Whole Life Insurance as a Christmas Gift for Your Child

‘Tis the season to be jolly, and in this joyous occasion comes the spirit of gift-giving. Kids particularly love this time of the year, since they are mostly the recipients of these brightly wrapped boxes filled with unknown wonders. 

Yet, sooner or later, they grow up, go off to college, get married, have their own families, and they won’t need superficial stuff anymore: they’d need something more substantial.

Why not whole life insurance? This might arouse confusion since it isn’t a typical Christmas gift. However, there are components in it that can be useful for your offspring, especially when he or she becomes an adult.

Whole Life Insurance as an Investment

To get a well-rounded financial plan, any interested individual would need a life insurance policy. If something life-threatening happens, it provides a death benefit for the remaining loved ones, which they can use to clear debts, and final expenses, and cover living expenses.

There is also a cash value component that can also be used to get your child college tuition fees, a first car, or a downpayment for a home loan. 

If you’re shopping around for life insurance, one possibility is whole life insurance. This policy type melds a cash value component with lifelong coverage, which accumulates at a fixed rate. This way, you would know how much it would build over time. 

But what is whole life insurance and why is it a good investment?

What is Whole Life Insurance?

First of all, whole life insurance is permanent life insurance that can cover you for the rest of your life. The policy will not lapse as long as the premiums are paid. It also pays out a death benefit to your life insurance beneficiary when you expire.

Whole life insurance premiums do not change over time and components of each payment are put into a cash value account that earns interest.

The component for cash value increases at a guaranteed rate of return on a tax-deferred foundation, which you can withdraw or borrow from a cash value account. If you decide to stop the life insurance policy, you can opt to do the “surrender value,” which is the cash value minus the surrender charge.

Why is It a Good Investment?

Whole life insurance should not be regarded as a conveyance for investment and be a balance of risk and reward. It is better to think of it as a strategic, tax-favoured allocation of cash flows.

Before the majority of premium payments go to the death benefit fund, some going to administrative costs, and the remaining going to the cash value account.

As time passes, as more premium payment goes to the cash value account, it increases at a guaranteed rate of return. Most life insurance companies themselves have investments in government-backed mortgages and bonds.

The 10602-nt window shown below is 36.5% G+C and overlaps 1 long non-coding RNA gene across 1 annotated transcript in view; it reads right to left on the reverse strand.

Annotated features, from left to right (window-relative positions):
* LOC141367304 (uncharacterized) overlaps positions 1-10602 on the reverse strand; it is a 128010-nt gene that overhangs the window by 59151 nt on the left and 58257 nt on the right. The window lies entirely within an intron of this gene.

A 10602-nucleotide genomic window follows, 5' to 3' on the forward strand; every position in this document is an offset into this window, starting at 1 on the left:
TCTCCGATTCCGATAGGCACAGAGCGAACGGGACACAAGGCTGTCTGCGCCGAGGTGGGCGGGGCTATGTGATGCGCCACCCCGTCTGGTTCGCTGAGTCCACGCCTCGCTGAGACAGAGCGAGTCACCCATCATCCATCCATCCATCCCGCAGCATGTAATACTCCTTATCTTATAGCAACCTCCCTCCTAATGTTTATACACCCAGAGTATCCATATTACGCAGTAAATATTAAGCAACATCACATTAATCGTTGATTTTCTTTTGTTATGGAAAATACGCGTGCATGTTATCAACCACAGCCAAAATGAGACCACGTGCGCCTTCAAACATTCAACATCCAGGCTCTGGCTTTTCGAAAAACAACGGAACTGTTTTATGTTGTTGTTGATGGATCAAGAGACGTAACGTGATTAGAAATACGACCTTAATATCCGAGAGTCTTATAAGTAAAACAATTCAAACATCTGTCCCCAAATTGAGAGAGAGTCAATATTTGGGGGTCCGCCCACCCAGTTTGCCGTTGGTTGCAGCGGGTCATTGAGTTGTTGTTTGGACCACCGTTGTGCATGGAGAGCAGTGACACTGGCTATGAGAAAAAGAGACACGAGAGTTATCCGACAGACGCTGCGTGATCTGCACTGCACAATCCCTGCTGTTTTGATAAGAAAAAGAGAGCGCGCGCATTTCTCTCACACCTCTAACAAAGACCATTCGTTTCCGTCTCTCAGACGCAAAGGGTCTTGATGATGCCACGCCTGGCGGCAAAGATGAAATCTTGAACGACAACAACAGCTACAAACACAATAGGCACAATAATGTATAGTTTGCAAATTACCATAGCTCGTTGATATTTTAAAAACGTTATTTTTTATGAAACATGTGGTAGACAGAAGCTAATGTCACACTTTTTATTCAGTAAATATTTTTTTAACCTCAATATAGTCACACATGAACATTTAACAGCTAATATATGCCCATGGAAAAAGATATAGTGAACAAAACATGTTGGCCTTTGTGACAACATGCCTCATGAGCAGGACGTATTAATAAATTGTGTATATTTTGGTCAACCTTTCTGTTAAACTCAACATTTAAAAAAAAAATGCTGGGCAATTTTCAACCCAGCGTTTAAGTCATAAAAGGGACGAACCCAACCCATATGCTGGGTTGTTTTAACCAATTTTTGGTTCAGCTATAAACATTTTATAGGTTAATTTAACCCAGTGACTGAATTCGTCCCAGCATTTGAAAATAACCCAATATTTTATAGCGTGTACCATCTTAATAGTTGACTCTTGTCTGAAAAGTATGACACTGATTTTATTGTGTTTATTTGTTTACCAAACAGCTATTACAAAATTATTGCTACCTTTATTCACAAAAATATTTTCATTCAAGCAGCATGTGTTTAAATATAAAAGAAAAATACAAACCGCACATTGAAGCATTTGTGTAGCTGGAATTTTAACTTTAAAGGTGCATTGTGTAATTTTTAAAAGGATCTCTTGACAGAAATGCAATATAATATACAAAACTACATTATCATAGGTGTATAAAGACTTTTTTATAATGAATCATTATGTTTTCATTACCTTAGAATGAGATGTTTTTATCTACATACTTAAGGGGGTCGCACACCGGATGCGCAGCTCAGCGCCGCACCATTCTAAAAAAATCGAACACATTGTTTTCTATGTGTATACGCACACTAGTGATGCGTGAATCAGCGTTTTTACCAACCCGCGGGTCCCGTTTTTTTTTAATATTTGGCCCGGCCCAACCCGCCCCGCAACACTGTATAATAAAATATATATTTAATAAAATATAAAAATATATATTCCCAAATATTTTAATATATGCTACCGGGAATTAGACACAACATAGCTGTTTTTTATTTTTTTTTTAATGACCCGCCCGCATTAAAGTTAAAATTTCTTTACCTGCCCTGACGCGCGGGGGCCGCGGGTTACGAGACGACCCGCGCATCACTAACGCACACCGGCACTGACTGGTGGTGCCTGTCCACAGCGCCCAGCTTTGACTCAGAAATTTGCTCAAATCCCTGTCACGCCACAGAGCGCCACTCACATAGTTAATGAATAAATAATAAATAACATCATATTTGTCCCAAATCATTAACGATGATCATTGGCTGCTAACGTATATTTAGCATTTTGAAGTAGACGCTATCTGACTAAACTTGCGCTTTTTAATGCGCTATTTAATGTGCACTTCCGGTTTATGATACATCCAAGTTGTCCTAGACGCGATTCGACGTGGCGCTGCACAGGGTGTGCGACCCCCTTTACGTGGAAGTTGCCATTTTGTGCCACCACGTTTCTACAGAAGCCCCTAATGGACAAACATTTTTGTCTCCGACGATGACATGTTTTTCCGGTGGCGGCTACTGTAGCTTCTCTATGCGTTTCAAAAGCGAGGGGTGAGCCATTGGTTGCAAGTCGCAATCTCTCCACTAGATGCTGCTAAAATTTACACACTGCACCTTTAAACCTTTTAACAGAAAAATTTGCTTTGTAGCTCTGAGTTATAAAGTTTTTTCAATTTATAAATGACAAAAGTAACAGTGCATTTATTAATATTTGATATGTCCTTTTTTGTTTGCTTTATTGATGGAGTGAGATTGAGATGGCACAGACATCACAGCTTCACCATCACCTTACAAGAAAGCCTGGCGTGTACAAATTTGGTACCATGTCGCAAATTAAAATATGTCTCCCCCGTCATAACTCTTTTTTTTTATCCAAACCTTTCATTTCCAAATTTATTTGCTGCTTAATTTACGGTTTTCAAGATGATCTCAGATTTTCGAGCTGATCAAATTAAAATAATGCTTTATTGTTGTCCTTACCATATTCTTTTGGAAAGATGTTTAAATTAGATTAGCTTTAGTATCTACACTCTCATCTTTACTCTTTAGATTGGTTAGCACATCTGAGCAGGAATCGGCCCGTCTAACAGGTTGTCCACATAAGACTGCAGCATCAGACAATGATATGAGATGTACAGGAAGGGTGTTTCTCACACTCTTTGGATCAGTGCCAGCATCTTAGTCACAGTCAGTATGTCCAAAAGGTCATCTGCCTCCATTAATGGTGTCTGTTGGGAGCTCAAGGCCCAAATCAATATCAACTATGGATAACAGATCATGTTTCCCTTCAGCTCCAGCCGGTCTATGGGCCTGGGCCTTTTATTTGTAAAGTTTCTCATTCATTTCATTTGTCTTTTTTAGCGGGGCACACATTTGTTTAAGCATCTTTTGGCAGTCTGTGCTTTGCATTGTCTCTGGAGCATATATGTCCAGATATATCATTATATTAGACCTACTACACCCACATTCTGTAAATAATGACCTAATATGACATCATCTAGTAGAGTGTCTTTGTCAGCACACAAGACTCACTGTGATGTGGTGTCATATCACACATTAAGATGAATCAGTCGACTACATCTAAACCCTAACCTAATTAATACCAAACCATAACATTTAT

Many whole life insurance sellers are mutual insurers that pay out dividends, which you can regularly add to your cash value account. The longer you continue to add to the policy, the more it will build over time.

Advantages and Disadvantages of Using Whole Life Insurance as an Investment


  • It builds tax-deferred cash value.
  • Cash value accumulated over time can be used for premium payments.
  • You can borrow or withdraw cash value in a policy, which can be substantial if you don’t have a reliance on other financial resources


  • Beneficiaries would not receive the cash value once the policyholder passes. They get the face value of the policy (minus the policy loans and withdrawals) irrespective of how much cash value has built up. The cash value then goes back to the insurance provider.
  • It can take a few years of paying premiums to start getting a substantial cash value amount.
  • Whole life insurance policies can achieve less compared to the kind of returns you can get with other investments.
  • Taking a policy loan and withdrawing money and not paying it back will lower the death benefit being paid out when the insurance holder passes away.

Is Whole Life Insurance Worth It?

Whole life insurance can be beneficial:

  • When you want to leave your money to your beneficiaries any time you will pass away. It can guarantee you can leave a death benefit to your remaining loved ones, without seeing your premiums grow over time.
  • When you want a conservative investment. It can provide stable returns if you are willing to wait. Cash value slowly increases every year and is not impacted by the unpredictability of the market.
  • When you max out the retirement accounts every year. An IRA Individual Retirement Account or a 401 (k) can factor into a long-term savings plan. Once maxing out your contributions each year, you can use your whole life insurance policy to press out a few more tax benefits since the cash value increased tax-deferred.
  • When you want to control your investments. It can provide a fixed rate of return on cash value, with no investment choices, and you cannot benefit from stock market highs.
  • When you like to have money for later. Building cash value in a life insurance policy will be advantageous if you aim to use the cash value. You can use it to supplement retirement savings or pay your kids’ tuition fees, get them their first car, or for a housing loan.

Do not mistake a cash value with a death benefit and building it will not build riches for your insurance beneficiaries. They would not receive the cash value and instead would get the death benefit.


While whole life insurance might not be an ideal Christmas gift, it can provide a lot more beneficial things that your children will need in the future. It is a worthwhile investment for you that your children will get to enjoy.


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